The Significance of the Golden Globes

By James Hirsen, J.D., M.A., Special for USDR.

The awards season is in high gear, and the time period leading up to the Oscars is now replete with shows that look and feel very much like the upcoming Academy  Awards.

The most recent 72nd Golden Globe Awards, as well as the upcoming Screen Actors Guild (SAG) and Critic’s Choice Movie Awards, are likely to have a significant impact on the ultimate Academy Award  winners.

The effects, however, may be manifesting themselves in very different ways. Various guild awards typically assert influence on individual categories; for example, the Directors Guild Awards should expectedly play a large role in determining the winner of the Academy’s Best Direct or  category.

Hollywood insiders usually do not attach a high degree of significance to the Globe awards in terms of prestige. However, awards such as these do tend to provide public relations momentum and name recognition, operating as a sort of prelude to the most coveted awards, the  Oscars.

A problematic situation for the Globes has been a lack of genuine credibility, despite the awards show’s substantial capacity to generate buzz. Issues stem firstly from the arcane organization that is behind the Globes, that being the Hollywood Foreign Press Association (HFPA). There are reportedly less than 90 voting members of the HFPA, many of whom are writers for obscure overseas publications. The Oscar voters from the Academy of Motion Picture Arts and Sciences number more than 6,000, and the voters for the SAG Awards consist of a group whose numbers exceed  165,000.

The HFPA was quietly able to settle a $2 million breach of contract and fraud civil lawsuit in 2013, which had been filed in 2011 by a former publicist for the group, Michael Russell. Russell alleged that HFPA members were regularly given gifts, vacations, and cash from entertainment companies in an apparent exchange for Globe nominations. Russell claimed that the “unethical and potentially unlawful deals and arrangements” amounted to a “payola” scheme.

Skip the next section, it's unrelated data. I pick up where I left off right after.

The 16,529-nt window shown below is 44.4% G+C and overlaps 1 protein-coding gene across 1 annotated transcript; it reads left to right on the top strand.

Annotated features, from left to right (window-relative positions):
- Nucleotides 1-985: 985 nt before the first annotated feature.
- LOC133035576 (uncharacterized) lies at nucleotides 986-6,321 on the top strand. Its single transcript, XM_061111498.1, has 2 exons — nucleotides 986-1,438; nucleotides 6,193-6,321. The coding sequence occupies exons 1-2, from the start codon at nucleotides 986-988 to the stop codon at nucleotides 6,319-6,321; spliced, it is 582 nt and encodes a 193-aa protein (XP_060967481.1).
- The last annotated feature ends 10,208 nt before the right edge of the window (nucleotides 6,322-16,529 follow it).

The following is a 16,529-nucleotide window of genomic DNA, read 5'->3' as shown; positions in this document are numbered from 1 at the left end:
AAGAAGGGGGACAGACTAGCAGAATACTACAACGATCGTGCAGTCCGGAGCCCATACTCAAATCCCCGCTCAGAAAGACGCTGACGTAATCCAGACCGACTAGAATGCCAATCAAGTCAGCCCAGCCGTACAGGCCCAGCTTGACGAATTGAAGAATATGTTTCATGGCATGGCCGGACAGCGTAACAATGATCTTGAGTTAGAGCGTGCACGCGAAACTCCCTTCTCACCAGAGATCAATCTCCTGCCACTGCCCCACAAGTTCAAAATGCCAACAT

The HFPA gave three nominations to a marginal and critically panned film, “The Tourist,” to apparently obtain the participation of the stars of the movie, Angelina Jolie and Johnny Depp, at the awards ceremony. The organization gave a trio of nominations to “Burlesque,” which stars Cher. Voters had reportedly been presented with a Las Vegas vacation, courtesy of the studio. The “Sin City” getaway package included a private concert performed by Cher  herself.

In 1999 representatives for actress Sharon Stone evidently sent every voting member in the HFPA a $400 watch. After word leaked out, the watches were returned, but Stone was still able to snag a Globe  nomination.

The ultimate credibility question mark popped up in 1982, when the HFPA bestowed a “New Star of the Year” award to Pia Zadora for box-office bomb “Butterfly.” Zadora’s husband at the time, Meshulam Riklis, who incidentally is the producer of “Butterfly,” provided a weekend trip to Las Vegas that included a screening party at his mansion. The “New Star of the Year’’ category was eliminated after the Globes were not allowed on television for several  years.